Yesterday was the first birthday I can recall spending away from my twin. Despite the fact that he's now seventeen as I am and not twenty-one, and therefore has no legal access to alcohol, his friends do. I suspect he celebrated his half of our birthday in style. The closest we've come previously to being apart on our birthdays, other than attending separate classes on school days, was on the day we were born, when I was in the NICU and he was in one of those plexiglass bassinets in my mom's hospital room. Over the years we've had ideas for separate birthday parties, but my parents opted for very simple parties instead, where we each invited a couple of friends, but it was a single party. I think their idea was that friends would come and go in our lives, but we'd be permanent fixtures in the lives of one another and would always have one another on which to depend. The verdict is still out on whether their experiment in forced bonding worked, but we have evolved from being fairly serious enemies to being allies again.
When we were tiny, we were soulmates. We went to preschool in my mom's attempt to get us to socialize with other children, but we mostly avoided other children and just played with each other. I can remember the preschool staff trying hard to get me to go off with the girls while Matthew did boy things during free play, but in the end, it was a choice for them: they could have Matthew involved in the girls' free play, or I could play with Matthew and the other boys. It made very little difference, anyway, as we didn't interact with the other children anymore than we absolutely had to.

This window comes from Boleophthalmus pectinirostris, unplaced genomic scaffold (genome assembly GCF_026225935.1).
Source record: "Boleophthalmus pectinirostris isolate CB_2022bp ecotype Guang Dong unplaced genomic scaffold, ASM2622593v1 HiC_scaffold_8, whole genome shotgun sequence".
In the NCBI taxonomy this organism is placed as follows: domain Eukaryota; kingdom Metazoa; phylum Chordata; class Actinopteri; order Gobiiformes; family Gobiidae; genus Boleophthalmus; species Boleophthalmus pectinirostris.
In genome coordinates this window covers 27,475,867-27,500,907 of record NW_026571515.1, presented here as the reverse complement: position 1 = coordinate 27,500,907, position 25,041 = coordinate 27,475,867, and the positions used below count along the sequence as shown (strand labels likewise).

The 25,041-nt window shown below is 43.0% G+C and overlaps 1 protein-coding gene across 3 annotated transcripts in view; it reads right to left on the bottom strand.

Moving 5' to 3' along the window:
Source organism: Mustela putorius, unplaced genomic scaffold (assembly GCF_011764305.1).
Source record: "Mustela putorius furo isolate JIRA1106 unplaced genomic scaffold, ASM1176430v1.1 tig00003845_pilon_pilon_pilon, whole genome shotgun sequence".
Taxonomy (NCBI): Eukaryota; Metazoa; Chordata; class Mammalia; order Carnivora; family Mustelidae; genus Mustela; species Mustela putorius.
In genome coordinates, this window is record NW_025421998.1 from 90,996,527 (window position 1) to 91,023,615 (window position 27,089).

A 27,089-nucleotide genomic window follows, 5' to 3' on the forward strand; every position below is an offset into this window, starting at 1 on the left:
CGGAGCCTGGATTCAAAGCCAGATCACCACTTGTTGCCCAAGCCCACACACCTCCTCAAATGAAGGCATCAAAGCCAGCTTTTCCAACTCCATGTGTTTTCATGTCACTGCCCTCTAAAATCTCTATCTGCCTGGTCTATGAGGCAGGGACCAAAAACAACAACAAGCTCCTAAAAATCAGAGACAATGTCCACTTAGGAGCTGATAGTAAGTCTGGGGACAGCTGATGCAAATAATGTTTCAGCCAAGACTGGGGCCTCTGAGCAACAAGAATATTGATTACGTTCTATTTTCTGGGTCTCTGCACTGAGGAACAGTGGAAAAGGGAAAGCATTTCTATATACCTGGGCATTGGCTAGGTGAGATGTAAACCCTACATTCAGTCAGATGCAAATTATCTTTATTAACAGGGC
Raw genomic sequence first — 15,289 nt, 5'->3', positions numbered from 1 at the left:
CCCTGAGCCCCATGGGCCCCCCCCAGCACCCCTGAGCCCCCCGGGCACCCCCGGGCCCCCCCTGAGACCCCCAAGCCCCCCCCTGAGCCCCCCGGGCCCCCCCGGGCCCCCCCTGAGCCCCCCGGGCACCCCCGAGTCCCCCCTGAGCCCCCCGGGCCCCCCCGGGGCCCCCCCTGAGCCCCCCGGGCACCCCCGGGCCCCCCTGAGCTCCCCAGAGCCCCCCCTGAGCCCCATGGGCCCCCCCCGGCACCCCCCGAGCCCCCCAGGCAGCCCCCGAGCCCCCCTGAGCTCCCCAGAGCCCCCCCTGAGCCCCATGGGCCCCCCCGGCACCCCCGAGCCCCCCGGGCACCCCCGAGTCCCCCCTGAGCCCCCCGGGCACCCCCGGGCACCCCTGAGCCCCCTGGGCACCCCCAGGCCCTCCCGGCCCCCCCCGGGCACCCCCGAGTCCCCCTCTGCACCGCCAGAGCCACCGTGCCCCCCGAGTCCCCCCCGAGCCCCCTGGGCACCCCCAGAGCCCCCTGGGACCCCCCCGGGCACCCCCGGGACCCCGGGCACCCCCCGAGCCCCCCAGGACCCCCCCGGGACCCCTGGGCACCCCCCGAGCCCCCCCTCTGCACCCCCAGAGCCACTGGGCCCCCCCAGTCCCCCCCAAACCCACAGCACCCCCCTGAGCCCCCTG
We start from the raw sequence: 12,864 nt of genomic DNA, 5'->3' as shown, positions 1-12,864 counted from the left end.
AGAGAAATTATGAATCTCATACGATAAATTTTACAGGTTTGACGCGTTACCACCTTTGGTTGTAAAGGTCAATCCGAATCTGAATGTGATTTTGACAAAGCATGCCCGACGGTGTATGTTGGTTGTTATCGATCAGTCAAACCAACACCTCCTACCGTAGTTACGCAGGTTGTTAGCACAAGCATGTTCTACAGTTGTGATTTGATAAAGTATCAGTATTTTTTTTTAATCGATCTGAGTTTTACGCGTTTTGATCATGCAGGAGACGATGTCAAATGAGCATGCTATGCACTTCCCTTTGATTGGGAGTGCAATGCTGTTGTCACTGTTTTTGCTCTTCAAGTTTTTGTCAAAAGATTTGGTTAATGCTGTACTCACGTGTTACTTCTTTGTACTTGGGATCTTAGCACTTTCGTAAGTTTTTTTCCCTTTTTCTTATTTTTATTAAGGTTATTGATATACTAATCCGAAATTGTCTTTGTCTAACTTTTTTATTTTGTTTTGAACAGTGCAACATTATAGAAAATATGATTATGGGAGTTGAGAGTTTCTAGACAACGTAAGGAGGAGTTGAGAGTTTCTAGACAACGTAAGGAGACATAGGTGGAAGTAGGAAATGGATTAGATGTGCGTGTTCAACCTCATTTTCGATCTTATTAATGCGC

My mom was seriously ill a lot when we were little. She had Graves' Disease early on in our lives, but it was at first misdiagnosed, and the doctors thought she had a host of other problems. A symptom of Graves' is emotional lability. It sometimes took very little to set my mom off in those days. She didn't beat me, but her screaming was enough to frighten me to the extent that I generally wanted her to know as little as possible of what I was doing so she would have no cause to be angry with me. Once in awhile I wanted a cuddle with her in the rocking chair, but I didn't usually get it. If I sat on anyone's lap in the rocking chair during the day when my dad was at work, it would have been on my twin brother Matthew's lap. When my mom was home, which was most of the time except when she had doctor's appointments, she had neither time nor interest in most of what I was doing.. What time and energy she had she devoted to Matthew. If I needed parenting during the daytime in those years, it had to come from Matthew. It was a sad state of affairs when one two- or three-year-old had to be responsible for the well-being of another. Fortunately for Matthew, I was mostly somewhat self-sufficient, but there were times when I needed help.